As always, my fellow bloggers have provided awesome commentary on this issue. Brains & Eggs, Dos Centavos, Off the Kuff and Texas Leftist all give great perspectives on the left, while Big Jolly Politics and Rhymes with Right do the same on the right.

Abbott appeals gay marriage case

Photo source: Texas Monthly

The Dallas Morning News reports that Attorney General Greg Abbott has appealed the Federal Court case regarding the constitutionality of Texas’ ban on same-sex marriage. Back in February, as many will recall, a Federal District Judge in San Antonio struck down an amendment to the Texas constitution that explicitly bans both same-sex marriage and any type of civil union or domestic partnership. Today, Abbott filed a brief and appeal with the Federal Appeals Court, the Fifth Circuit based in New Orleans.

The news that the case has been appealed and that Abbott, who despite being the Republican candidate for Governor is still the chief lawyer for the State, is among those leading the charge should not be seen as very surprising news. What is surprising is the tactics he used to attempt to prove the constitutionality of the provisions, laws and amendments denying same-sex couples the ability to marry.

Abbott went full right-wing and argued that the prohibitions are necessary because they foster heteronormativity and lead to more procreation. He also contended that, since the constitutional amendment was approved by State voters, the courts should be especially wary of overriding the public’s opinions.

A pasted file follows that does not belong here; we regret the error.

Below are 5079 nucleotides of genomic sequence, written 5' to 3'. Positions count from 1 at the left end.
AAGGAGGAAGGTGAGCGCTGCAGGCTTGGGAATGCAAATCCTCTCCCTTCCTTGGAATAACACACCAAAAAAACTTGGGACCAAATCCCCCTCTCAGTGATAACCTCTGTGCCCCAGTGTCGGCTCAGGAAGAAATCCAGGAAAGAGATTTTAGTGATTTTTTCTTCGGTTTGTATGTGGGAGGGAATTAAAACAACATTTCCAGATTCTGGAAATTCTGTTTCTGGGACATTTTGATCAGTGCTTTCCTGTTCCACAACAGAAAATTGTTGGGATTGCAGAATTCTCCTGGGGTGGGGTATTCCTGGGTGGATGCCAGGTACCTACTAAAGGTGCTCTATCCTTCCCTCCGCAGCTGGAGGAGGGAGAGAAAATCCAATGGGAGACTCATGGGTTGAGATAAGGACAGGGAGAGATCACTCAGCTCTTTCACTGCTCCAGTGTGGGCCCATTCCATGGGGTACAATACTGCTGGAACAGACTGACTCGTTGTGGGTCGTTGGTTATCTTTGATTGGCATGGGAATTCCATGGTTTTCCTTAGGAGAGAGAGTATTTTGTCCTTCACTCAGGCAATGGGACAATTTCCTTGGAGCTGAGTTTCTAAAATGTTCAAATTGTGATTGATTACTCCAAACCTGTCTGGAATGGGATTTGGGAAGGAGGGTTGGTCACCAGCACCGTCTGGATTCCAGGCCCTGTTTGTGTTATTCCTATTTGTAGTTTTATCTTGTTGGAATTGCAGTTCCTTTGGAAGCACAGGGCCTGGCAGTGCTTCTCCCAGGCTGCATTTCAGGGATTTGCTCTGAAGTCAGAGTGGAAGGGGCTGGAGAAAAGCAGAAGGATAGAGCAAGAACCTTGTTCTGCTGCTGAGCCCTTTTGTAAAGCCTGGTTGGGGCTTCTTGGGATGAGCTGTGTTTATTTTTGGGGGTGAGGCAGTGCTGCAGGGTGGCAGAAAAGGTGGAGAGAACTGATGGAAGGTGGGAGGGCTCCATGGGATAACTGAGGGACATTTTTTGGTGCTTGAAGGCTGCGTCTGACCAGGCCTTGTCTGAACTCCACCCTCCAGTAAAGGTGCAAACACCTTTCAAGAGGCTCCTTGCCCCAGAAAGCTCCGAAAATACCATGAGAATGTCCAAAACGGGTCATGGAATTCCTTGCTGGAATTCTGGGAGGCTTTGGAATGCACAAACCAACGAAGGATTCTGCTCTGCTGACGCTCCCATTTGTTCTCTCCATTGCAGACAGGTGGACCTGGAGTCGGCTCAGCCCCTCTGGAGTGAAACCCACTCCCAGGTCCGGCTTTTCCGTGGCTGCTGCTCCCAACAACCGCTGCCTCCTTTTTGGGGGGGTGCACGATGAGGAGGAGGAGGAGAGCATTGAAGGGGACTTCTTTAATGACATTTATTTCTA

Abbott’s second allegation is a logical argument that necessitates some discussion, but the first one is not. This is the same main defense used by proponents of Proposition 8 in California. Maintaining that the entire institution of marriage centers around having babies is not only silly, it is outdated and wrong. What about old people who get married well past the typical age of childbirth? What about sterile/barren people? And, of course, does this mean a couple that chooses to remain childless has somehow failed the central goal of marriage. Of course not, because the goal of marriage is nothing more than two people happily living together in matrimony. Slate published an overall stellar piece on all this a couple of years ago, but the gist of it is that this is a silly point to make. The evidence is quite clear in that same-sex marriage does not reduce the birthrate, but that is neither here nor there.